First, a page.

Don’t prune oak trees now

oak wilt
Symptoms of oak wilt. Photo courtesy Joseph OBrien, USDA Forest Service,

While you can prune many kinds of trees in spring and early summer, don’t prune oak trees now.

The New York State Department of Environmental Conservation (DEC) recommends holding off on pruning oak trees until winter to protect them from oak wilt, a deadly tree disease.

Oak wilt can kill trees in as little as four to six weeks and is one of the most destructive tree diseases.

The video, ‘Winter Pruning For Oak Wilt Prevention’ (two minutes long) highlights why it’s important to prune oak trees from October – February instead of during the spring and summer, if pruning is needed.

Pruning during the winter can protect oaks from becoming infected because the beetles that spread the disease are dormant. These beetles are active in spring and summer and are attracted to freshly cut or injured healthy trees. Pruning in the spring and summer puts oaks at risk of contracting oak wilt.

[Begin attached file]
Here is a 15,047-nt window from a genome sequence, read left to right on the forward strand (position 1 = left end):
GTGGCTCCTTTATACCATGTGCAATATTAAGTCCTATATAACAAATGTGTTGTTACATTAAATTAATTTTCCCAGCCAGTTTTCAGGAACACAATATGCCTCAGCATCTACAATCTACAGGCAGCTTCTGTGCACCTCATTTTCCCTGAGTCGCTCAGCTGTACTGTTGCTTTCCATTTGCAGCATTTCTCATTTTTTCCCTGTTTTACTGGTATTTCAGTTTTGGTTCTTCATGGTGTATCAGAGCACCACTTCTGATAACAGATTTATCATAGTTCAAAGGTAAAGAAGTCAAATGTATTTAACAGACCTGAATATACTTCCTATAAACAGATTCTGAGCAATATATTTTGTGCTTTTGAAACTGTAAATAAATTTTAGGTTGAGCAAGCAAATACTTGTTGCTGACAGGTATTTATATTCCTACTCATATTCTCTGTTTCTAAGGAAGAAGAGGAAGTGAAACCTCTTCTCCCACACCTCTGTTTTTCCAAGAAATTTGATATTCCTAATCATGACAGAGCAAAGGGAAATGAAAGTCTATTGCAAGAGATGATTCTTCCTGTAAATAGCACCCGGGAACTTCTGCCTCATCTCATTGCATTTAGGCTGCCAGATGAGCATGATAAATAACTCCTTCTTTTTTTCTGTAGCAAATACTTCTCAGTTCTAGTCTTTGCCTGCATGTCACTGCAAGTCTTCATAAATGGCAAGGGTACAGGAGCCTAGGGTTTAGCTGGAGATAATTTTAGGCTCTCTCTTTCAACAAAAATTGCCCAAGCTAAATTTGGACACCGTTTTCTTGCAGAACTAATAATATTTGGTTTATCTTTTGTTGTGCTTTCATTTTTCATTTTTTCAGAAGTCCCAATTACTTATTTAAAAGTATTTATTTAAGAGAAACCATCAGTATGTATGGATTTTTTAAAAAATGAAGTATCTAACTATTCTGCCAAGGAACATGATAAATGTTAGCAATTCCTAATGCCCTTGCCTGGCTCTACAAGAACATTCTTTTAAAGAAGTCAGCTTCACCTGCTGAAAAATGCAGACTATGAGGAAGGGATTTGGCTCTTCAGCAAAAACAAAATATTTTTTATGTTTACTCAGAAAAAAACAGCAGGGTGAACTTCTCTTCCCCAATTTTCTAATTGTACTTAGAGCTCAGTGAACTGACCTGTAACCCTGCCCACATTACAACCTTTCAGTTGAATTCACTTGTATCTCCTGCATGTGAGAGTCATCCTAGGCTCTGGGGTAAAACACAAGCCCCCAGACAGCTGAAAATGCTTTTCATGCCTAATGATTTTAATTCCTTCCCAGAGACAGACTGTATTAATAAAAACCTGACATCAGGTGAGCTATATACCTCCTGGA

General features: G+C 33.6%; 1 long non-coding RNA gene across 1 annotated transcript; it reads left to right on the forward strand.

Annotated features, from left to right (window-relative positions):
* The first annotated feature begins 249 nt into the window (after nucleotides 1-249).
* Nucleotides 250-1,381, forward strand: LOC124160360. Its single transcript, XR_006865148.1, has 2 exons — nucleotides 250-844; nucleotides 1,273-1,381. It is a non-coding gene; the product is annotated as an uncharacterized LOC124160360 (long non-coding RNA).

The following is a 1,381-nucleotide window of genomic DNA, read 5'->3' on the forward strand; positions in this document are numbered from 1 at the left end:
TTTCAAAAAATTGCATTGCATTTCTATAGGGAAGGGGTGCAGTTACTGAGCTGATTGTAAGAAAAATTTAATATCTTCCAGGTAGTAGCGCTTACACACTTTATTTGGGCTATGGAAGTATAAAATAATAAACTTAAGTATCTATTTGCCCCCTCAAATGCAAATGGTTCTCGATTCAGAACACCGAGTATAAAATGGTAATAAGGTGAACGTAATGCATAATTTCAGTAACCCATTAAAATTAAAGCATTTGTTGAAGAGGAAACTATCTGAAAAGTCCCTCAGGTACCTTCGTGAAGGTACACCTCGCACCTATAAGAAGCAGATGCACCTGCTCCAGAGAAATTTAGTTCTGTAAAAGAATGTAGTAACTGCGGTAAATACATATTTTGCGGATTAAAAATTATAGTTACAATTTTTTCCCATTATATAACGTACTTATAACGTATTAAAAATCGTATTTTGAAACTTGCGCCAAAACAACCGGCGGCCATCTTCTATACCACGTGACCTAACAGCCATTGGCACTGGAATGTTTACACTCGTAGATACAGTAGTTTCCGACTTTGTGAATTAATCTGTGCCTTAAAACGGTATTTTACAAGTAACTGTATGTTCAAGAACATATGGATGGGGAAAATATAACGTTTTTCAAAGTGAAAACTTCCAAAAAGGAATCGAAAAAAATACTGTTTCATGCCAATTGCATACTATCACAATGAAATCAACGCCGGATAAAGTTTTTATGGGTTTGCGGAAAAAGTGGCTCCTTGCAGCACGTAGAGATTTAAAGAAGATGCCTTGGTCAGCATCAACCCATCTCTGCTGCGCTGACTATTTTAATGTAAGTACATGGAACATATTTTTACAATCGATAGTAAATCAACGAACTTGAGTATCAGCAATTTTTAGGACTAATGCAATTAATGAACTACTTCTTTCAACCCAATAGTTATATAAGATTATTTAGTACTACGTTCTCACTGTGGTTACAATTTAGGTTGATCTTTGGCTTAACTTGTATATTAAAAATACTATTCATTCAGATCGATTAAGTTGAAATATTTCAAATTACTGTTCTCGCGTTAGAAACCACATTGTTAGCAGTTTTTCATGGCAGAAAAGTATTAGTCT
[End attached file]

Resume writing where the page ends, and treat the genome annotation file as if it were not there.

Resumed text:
Here are some things you can do to protect your oak trees:

  • Prune oaks between October and February, not during the growing season.
  • Follow existing regulations and quarantines meant to protect our trees and forests.
  • Don’t move firewood. Firewood can transport oak wilt and other deadly pests and diseases to new areas.
  • Learn to identify the symptoms of oak wilt, which include discoloration around the entire leaf edge and sudden loss of a substantial portion of leaves during the summer.

If you have specific questions, contact the DEC Forest Health Office at 1-866-640-0652 or email your photos of tree symptoms to

Get more information on pruning ornamental trees and shrubs here from Cornell Cooperative Extension.




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